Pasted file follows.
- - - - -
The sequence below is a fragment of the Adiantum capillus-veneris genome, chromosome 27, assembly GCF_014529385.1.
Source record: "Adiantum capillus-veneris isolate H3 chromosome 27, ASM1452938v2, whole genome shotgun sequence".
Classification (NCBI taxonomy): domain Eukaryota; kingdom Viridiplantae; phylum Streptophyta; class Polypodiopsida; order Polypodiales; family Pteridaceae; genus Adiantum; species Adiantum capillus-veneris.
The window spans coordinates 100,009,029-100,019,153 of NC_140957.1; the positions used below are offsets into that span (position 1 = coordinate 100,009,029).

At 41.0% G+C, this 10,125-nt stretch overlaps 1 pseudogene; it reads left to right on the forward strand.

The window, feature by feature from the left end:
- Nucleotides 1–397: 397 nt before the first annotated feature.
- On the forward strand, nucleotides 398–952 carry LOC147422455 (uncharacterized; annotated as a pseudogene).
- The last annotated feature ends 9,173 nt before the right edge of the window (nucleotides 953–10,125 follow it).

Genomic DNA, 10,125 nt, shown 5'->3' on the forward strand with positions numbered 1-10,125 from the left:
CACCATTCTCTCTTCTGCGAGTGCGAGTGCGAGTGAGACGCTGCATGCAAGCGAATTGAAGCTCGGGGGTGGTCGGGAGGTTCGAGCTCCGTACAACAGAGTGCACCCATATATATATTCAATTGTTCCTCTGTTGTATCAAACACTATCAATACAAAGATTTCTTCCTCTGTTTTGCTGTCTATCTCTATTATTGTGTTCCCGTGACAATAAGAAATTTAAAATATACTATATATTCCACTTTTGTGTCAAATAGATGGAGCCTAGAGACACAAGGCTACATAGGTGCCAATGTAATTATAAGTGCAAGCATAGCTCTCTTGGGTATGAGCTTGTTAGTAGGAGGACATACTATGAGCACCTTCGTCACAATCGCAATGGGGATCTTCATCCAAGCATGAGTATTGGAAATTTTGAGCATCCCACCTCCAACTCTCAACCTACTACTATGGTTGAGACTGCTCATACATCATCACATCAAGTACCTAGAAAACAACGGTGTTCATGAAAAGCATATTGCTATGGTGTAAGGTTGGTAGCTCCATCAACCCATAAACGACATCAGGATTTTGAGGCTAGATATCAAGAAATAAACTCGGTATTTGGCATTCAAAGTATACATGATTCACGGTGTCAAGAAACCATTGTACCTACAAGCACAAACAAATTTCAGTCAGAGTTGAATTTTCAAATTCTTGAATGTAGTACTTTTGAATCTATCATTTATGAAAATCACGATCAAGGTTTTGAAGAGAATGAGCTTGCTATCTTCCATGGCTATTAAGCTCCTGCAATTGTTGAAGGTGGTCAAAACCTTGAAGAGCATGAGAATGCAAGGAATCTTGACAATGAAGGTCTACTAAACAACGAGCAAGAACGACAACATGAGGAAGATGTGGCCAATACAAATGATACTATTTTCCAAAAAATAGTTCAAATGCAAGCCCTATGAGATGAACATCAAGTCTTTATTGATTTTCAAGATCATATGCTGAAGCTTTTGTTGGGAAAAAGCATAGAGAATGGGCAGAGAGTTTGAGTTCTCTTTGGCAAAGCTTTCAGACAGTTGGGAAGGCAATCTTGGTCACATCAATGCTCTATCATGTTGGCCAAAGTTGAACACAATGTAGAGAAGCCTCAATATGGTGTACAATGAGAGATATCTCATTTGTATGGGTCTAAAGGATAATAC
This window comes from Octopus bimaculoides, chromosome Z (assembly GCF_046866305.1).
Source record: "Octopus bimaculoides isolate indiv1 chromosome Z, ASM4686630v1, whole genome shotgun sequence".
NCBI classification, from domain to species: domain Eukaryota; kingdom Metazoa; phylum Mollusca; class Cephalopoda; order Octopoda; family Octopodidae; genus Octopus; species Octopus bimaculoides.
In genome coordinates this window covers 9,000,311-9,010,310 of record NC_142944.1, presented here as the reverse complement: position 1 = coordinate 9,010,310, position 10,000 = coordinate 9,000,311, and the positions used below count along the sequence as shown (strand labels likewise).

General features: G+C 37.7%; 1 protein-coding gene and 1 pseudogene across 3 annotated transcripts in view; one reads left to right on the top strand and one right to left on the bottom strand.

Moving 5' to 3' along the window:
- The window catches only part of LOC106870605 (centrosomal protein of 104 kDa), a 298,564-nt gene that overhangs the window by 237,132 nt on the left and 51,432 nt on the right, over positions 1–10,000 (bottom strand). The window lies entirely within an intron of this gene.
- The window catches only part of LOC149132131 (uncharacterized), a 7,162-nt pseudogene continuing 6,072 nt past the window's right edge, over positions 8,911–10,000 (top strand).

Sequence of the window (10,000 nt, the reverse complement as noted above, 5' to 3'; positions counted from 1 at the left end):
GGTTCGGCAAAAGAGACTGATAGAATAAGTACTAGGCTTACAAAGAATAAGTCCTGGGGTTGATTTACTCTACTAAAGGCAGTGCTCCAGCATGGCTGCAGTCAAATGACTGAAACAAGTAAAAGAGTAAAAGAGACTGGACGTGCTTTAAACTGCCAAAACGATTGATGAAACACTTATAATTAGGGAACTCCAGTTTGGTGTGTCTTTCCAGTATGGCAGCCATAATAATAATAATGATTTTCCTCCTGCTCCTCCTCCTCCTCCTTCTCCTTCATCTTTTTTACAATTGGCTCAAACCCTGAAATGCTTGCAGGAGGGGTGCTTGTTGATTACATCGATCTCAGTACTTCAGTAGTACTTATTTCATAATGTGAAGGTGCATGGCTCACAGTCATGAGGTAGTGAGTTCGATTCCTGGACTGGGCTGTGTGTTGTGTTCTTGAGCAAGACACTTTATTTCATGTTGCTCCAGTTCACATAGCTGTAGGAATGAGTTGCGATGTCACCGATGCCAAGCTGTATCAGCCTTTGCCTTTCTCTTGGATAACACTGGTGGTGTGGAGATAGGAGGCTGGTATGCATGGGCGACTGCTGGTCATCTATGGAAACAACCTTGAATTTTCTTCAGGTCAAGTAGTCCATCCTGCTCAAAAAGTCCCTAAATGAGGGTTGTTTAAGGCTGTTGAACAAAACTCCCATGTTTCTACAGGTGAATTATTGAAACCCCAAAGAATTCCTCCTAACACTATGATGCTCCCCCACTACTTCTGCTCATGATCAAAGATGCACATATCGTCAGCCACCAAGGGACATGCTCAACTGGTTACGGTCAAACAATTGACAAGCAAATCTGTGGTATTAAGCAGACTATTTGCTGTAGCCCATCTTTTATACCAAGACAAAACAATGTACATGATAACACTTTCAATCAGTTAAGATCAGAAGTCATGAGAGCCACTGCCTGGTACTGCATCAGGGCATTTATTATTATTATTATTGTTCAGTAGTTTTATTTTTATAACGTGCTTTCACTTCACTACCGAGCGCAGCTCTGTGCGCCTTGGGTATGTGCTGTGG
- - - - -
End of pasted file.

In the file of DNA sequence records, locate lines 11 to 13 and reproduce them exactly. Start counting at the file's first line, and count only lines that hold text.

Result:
CACCATTCTCTCTTCTGCGAGTGCGAGTGCGAGTGAGACGCTGCATGCAAGCGAATTGAAGCTCGGGGGTGGTCGGGAGGTTCGAGCTCCGTACAACAGAGTGCACCCATATATATATTCAATTGTTCCTCTGTTGTATCAAACACTATCAATACAAAGATTTCTTCCTCTGTTTTGCTGTCTATCTCTATTATTGTGTTCCCGTGACAATAAGAAATTTAAAATATACTATATATTCCACTTTTGTGTCAAATAGATGGAGCCTAGAGACACAAGGCTACATAGGTGCCAATGTAATTATAAGTGCAAGCATAGCTCTCTTGGGTATGAGCTTGTTAGTAGGAGGACATACTATGAGCACCTTCGTCACAATCGCAATGGGGATCTTCATCCAAGCATGAGTATTGGAAATTTTGAGCATCCCACCTCCAACTCTCAACCTACTACTATGGTTGAGACTGCTCATACATCATCACATCAAGTACCTAGAAAACAACGGTGTTCATGAAAAGCATATTGCTATGGTGTAAGGTTGGTAGCTCCATCAACCCATAAACGACATCAGGATTTTGAGGCTAGATATCAAGAAATAAACTCGGTATTTGGCATTCAAAGTATACATGATTCACGGTGTCAAGAAACCATTGTACCTACAAGCACAAACAAATTTCAGTCAGAGTTGAATTTTCAAATTCTTGAATGTAGTACTTTTGAATCTATCATTTATGAAAATCACGATCAAGGTTTTGAAGAGAATGAGCTTGCTATCTTCCATGGCTATTAAGCTCCTGCAATTGTTGAAGGTGGTCAAAACCTTGAAGAGCATGAGAATGCAAGGAATCTTGACAATGAAGGTCTACTAAACAACGAGCAAGAACGACAACATGAGGAAGATGTGGCCAATACAAATGATACTATTTTCCAAAAAATAGTTCAAATGCAAGCCCTATGAGATGAACATCAAGTCTTTATTGATTTTCAAGATCATATGCTGAAGCTTTTGTTGGGAAAAAGCATAGAGAATGGGCAGAGAGTTTGAGTTCTCTTTGGCAAAGCTTTCAGACAGTTGGGAAGGCAATCTTGGTCACATCAATGCTCTATCATGTTGGCCAAAGTTGAACACAATGTAGAGAAGCCTCAATATGGTGTACAATGAGAGATATCTCATTTGTATGGGTCTAAAGGATAATAC
This window comes from Octopus bimaculoides, chromosome Z (assembly GCF_046866305.1).
Source record: "Octopus bimaculoides isolate indiv1 chromosome Z, ASM4686630v1, whole genome shotgun sequence".